BEIJING/SINGAPORE (Reuters) - China has issued a first round of crude oil import quotas for private firms next year that will allow non-state refiners to ship in 103.83 million tonnes of crude, state media and industry sources said on Thursday.
That level is up 8% from the 96.25 million tonnes issued in the first batch of non-state firm import quotas for 2019, according to Shanghai Securities News and Beijing-based energy consultancy SIA Energy.
The bulk of the increase will go to new mega-refinery projects that started up in the past couple of years.
Hengli Petrochemical received a first-round quota for 10 million tonnes of crude, according to trade sources. That is more than double the 4 million tonnes it received in the first batch last year when the refinery was starting up, according to trade data.
Hengli’s first-round batch is already a hefty chunk compared with its total quota allocation for 2019 of 16.8 million tonnes.
Elsewhere, Zhejiang Petrochemical Company (ZPC), which has recently started up a second crude distillation unit (CDU), received a quota of 8 million tonnes in the first batch for 2020. That was up from 7.5 million tonnes in 2019’s first round, trade data showed.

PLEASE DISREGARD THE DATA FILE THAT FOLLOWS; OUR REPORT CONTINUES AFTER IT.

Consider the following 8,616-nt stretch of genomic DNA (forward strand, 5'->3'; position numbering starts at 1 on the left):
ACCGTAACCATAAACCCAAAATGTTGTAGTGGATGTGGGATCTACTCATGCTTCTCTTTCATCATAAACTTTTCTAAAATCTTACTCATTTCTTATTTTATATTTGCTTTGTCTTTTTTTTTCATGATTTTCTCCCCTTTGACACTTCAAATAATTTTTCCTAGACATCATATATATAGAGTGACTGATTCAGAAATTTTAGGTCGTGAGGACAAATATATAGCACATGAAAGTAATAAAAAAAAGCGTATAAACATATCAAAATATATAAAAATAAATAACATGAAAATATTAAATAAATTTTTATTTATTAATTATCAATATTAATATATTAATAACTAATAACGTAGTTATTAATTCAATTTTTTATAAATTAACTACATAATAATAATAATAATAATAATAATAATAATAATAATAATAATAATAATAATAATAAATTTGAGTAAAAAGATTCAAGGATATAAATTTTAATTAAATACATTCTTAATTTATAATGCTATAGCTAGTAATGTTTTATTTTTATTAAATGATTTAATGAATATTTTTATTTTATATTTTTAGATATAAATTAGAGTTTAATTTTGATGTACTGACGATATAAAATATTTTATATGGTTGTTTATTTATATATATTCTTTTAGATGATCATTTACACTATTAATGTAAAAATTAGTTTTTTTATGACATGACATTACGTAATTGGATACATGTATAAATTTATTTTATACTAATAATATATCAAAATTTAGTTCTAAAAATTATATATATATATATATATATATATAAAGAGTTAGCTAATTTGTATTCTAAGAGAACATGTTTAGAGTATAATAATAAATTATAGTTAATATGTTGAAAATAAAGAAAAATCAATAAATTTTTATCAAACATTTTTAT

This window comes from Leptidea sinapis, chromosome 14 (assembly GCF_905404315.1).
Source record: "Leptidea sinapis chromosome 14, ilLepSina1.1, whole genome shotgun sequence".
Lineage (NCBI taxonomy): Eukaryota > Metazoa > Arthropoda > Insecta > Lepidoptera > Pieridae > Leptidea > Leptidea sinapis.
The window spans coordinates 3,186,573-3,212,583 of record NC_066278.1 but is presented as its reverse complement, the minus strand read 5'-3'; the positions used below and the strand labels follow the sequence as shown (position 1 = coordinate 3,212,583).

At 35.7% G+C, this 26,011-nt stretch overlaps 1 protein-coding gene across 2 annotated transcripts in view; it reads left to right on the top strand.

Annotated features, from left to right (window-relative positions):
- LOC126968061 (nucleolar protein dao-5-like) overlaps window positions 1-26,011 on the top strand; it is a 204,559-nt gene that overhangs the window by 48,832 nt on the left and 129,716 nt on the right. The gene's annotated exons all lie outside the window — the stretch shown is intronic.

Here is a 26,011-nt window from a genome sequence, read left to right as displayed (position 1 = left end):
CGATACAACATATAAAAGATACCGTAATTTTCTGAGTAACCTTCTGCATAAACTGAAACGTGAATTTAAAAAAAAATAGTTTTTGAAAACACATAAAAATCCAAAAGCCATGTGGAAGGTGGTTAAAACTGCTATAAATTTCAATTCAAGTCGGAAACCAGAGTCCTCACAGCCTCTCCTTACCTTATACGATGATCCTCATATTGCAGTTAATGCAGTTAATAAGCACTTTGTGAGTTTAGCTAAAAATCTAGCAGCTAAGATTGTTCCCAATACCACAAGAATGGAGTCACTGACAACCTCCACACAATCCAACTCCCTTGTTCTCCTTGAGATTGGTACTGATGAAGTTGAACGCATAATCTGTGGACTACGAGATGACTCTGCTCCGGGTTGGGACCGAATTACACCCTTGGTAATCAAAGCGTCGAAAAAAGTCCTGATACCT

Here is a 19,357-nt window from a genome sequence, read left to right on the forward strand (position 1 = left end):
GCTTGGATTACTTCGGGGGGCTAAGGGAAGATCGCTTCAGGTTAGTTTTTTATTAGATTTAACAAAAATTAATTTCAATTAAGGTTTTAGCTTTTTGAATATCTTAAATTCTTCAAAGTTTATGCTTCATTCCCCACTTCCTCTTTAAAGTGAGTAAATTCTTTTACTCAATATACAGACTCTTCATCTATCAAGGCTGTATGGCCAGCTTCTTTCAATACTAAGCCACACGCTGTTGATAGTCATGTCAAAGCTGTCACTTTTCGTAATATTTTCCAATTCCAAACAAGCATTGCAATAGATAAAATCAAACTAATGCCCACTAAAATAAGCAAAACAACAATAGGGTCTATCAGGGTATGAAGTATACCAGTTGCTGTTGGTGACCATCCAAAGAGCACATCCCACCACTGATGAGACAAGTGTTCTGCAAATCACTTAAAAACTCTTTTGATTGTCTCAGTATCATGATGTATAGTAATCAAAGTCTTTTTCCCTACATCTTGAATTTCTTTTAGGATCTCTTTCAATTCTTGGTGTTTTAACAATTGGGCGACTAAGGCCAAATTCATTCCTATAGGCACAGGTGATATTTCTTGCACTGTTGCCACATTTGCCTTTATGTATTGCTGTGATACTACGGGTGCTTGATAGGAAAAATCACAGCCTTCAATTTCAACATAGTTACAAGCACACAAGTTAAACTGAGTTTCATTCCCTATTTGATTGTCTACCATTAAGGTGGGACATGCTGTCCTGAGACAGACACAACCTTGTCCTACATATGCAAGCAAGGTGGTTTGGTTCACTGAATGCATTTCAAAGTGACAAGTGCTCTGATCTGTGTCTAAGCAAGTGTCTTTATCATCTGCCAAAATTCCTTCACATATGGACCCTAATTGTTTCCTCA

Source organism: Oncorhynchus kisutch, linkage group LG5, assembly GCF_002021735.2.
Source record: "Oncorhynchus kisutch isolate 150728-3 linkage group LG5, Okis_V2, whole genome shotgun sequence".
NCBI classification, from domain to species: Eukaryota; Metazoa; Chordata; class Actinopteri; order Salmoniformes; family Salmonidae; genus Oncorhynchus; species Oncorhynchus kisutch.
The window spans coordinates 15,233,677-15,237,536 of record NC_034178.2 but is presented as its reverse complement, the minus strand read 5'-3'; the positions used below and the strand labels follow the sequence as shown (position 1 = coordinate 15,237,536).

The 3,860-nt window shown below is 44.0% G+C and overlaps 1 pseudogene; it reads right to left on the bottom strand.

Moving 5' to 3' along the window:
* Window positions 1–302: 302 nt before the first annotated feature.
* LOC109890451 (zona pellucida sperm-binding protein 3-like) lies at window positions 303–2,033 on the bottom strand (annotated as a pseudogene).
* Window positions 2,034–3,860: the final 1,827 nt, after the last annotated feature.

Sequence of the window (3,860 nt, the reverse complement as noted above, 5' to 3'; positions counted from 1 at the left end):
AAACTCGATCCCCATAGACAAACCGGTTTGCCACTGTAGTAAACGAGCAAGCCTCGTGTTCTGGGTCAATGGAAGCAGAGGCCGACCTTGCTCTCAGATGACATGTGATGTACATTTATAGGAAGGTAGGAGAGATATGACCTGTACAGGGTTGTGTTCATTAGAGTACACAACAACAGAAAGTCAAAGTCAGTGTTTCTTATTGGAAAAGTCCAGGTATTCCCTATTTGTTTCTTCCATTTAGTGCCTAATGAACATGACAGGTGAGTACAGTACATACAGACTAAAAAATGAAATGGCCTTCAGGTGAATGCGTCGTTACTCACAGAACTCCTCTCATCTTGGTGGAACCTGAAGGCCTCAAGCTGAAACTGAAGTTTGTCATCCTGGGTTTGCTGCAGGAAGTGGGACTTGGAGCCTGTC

The quotas were broadly in line with expectations, SIA Energy consultant Seng Yick Tee said. China’s commerce ministry said in November that non-state crude oil import quotas for the whole of 2020 would be 202 million tonnes, the same as for 2019.
“The focus in 2020 will be ZPC’s commercial runs and also Sinopec Zhanjiang refinery,” he said, referring to a new 200,000 barrels per day plant that is expected to start up in second-quarter 2020.
Meanwhile first-batch 2020 crude import quota for state-owned ChemChina and most other independent refineries were either reduced or unchanged.
ChemChina received 8.52 million tonnes, 8% lower than its first-round quota in 2019, while Baota Petrochemical received no first-round quota for 2020, trade data showed.
Refineries which received a near-30% cut in first-round crude import quotas for 2020 versus the same period last year included Kenli Petrochemical, Lijin Petrochemical, Wonfull Petrochemical, Qirun Petrochemical, Hengyuan Petrochemical, Shengxing Petrochemical.
Reporting by Hallie Gu and Tom Daly in Beijing and Florence Tan in Singapore; Editing by Himani Sarkar and Kenneth Maxwell